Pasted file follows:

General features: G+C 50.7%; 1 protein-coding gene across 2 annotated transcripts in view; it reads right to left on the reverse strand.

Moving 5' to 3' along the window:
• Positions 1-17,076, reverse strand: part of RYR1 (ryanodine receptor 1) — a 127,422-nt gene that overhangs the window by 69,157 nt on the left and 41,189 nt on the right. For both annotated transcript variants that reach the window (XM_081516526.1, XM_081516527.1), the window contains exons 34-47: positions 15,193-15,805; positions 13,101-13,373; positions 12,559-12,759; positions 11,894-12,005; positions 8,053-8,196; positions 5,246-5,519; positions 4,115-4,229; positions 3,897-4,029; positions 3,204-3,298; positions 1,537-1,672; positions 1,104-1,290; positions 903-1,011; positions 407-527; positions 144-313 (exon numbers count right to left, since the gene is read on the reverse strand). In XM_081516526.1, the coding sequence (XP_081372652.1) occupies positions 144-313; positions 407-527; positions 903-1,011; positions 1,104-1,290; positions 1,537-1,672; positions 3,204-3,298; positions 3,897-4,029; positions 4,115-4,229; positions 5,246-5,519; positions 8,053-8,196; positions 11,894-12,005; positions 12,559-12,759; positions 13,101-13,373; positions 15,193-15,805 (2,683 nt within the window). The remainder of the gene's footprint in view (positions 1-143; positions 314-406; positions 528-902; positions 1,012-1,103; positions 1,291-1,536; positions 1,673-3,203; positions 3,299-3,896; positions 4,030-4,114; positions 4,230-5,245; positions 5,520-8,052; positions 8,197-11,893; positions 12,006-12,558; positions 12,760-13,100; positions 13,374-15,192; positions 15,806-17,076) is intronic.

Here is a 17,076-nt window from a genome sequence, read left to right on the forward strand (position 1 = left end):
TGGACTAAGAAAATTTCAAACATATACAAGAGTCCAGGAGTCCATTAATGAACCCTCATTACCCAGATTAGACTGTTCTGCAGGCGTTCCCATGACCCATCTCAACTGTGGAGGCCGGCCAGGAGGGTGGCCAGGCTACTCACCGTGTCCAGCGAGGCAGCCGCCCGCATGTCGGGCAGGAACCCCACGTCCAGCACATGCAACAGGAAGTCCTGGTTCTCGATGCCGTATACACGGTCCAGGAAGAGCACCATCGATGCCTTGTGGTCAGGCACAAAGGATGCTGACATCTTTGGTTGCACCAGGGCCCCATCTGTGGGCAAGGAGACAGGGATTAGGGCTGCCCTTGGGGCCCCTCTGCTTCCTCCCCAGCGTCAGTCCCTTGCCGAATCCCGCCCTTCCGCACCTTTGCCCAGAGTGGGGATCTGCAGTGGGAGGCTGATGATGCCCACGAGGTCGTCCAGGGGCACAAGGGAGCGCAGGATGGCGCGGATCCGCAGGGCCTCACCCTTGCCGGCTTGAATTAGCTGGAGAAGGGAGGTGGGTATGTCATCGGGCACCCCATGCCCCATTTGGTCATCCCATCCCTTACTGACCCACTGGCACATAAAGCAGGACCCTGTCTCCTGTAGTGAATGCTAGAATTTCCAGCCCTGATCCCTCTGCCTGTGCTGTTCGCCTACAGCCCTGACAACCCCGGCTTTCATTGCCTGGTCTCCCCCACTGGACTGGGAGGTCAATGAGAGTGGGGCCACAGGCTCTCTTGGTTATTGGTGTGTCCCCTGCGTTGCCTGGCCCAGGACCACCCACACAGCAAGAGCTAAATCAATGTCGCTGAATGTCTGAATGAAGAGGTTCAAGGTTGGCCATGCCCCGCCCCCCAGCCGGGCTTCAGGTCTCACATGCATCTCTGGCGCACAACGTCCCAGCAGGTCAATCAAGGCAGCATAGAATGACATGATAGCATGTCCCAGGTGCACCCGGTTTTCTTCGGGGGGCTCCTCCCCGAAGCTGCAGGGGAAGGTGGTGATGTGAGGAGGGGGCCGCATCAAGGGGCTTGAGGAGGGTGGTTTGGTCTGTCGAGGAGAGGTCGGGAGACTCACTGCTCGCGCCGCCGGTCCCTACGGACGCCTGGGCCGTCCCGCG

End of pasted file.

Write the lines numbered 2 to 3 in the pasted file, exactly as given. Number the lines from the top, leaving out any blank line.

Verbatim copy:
Moving 5' to 3' along the window:
• Positions 1-17,076, reverse strand: part of RYR1 (ryanodine receptor 1) — a 127,422-nt gene that overhangs the window by 69,157 nt on the left and 41,189 nt on the right. For both annotated transcript variants that reach the window (XM_081516526.1, XM_081516527.1), the window contains exons 34-47: positions 15,193-15,805; positions 13,101-13,373; positions 12,559-12,759; positions 11,894-12,005; positions 8,053-8,196; positions 5,246-5,519; positions 4,115-4,229; positions 3,897-4,029; positions 3,204-3,298; positions 1,537-1,672; positions 1,104-1,290; positions 903-1,011; positions 407-527; positions 144-313 (exon numbers count right to left, since the gene is read on the reverse strand). In XM_081516526.1, the coding sequence (XP_081372652.1) occupies positions 144-313; positions 407-527; positions 903-1,011; positions 1,104-1,290; positions 1,537-1,672; positions 3,204-3,298; positions 3,897-4,029; positions 4,115-4,229; positions 5,246-5,519; positions 8,053-8,196; positions 11,894-12,005; positions 12,559-12,759; positions 13,101-13,373; positions 15,193-15,805 (2,683 nt within the window). The remainder of the gene's footprint in view (positions 1-143; positions 314-406; positions 528-902; positions 1,012-1,103; positions 1,291-1,536; positions 1,673-3,203; positions 3,299-3,896; positions 4,030-4,114; positions 4,230-5,245; positions 5,520-8,052; positions 8,197-11,893; positions 12,006-12,558; positions 12,760-13,100; positions 13,374-15,192; positions 15,806-17,076) is intronic.